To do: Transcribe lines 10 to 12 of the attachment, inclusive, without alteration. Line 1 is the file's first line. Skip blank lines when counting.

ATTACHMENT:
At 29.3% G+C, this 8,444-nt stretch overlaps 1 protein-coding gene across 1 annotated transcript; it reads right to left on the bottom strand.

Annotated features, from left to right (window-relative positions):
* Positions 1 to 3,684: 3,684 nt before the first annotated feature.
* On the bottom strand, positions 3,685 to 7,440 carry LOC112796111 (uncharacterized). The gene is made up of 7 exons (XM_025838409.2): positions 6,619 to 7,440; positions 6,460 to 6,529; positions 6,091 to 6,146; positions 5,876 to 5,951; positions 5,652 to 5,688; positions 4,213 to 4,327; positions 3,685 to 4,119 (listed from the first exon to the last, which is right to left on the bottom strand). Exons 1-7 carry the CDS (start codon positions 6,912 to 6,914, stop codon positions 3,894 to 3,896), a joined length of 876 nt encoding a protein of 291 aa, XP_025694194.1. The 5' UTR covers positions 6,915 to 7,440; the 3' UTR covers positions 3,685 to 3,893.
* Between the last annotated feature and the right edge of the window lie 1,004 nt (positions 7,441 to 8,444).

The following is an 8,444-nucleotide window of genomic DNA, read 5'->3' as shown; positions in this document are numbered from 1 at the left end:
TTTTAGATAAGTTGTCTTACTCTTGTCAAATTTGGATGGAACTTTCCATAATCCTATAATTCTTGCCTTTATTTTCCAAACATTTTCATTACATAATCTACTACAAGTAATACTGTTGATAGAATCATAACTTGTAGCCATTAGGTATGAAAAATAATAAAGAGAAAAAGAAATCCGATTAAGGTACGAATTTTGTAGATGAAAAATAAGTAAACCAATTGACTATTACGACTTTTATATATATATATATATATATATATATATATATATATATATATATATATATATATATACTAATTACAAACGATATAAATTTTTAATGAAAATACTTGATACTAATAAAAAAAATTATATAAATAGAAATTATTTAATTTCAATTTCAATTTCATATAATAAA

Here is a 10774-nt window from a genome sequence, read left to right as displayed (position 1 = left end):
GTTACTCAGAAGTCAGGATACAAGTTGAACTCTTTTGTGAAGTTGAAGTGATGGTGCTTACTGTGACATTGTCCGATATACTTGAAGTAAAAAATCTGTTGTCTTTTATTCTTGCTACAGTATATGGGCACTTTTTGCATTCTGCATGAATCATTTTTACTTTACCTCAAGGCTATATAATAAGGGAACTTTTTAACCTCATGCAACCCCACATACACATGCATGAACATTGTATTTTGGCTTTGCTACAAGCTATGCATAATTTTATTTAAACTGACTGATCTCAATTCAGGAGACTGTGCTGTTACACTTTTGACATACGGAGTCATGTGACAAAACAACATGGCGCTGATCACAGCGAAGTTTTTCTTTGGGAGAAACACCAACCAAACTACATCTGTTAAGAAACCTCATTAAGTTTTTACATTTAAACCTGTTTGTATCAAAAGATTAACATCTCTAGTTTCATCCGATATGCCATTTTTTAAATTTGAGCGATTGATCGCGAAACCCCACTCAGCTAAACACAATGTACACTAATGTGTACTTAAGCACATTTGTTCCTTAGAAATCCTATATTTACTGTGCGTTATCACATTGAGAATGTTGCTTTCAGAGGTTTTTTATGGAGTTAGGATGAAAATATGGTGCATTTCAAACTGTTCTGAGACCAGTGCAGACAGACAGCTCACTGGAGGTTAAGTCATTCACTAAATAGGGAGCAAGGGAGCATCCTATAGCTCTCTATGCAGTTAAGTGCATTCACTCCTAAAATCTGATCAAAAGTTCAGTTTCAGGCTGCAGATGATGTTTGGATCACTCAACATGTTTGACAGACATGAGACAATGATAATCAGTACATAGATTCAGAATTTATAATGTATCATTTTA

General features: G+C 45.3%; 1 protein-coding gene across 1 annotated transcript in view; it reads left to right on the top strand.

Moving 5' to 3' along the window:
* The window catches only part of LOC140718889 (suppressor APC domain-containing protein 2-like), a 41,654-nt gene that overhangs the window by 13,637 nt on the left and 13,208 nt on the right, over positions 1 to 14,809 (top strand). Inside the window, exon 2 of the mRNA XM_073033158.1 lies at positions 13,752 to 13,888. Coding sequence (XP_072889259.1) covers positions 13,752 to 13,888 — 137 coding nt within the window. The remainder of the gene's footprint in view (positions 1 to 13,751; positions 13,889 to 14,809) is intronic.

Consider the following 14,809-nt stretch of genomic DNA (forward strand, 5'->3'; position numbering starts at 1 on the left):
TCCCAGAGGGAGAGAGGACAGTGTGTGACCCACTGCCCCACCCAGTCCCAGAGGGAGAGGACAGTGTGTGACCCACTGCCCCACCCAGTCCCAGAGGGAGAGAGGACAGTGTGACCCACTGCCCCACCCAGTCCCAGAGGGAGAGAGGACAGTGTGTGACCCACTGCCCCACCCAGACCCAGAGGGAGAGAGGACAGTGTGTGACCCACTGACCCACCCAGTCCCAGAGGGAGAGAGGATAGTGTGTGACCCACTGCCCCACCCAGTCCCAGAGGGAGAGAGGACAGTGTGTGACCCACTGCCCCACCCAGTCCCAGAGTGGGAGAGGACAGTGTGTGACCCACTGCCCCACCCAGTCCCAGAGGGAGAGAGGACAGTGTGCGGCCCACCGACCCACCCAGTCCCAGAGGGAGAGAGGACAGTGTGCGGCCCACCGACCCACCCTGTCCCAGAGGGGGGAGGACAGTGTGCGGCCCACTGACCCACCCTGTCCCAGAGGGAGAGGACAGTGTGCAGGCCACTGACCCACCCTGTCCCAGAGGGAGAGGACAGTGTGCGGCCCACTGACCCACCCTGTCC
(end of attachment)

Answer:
General features: G+C 45.3%; 1 protein-coding gene across 1 annotated transcript in view; it reads left to right on the top strand.

Moving 5' to 3' along the window:
* The window catches only part of LOC140718889 (suppressor APC domain-containing protein 2-like), a 41,654-nt gene that overhangs the window by 13,637 nt on the left and 13,208 nt on the right, over positions 1 to 14,809 (top strand). Inside the window, exon 2 of the mRNA XM_073033158.1 lies at positions 13,752 to 13,888. Coding sequence (XP_072889259.1) covers positions 13,752 to 13,888 — 137 coding nt within the window. The remainder of the gene's footprint in view (positions 1 to 13,751; positions 13,889 to 14,809) is intronic.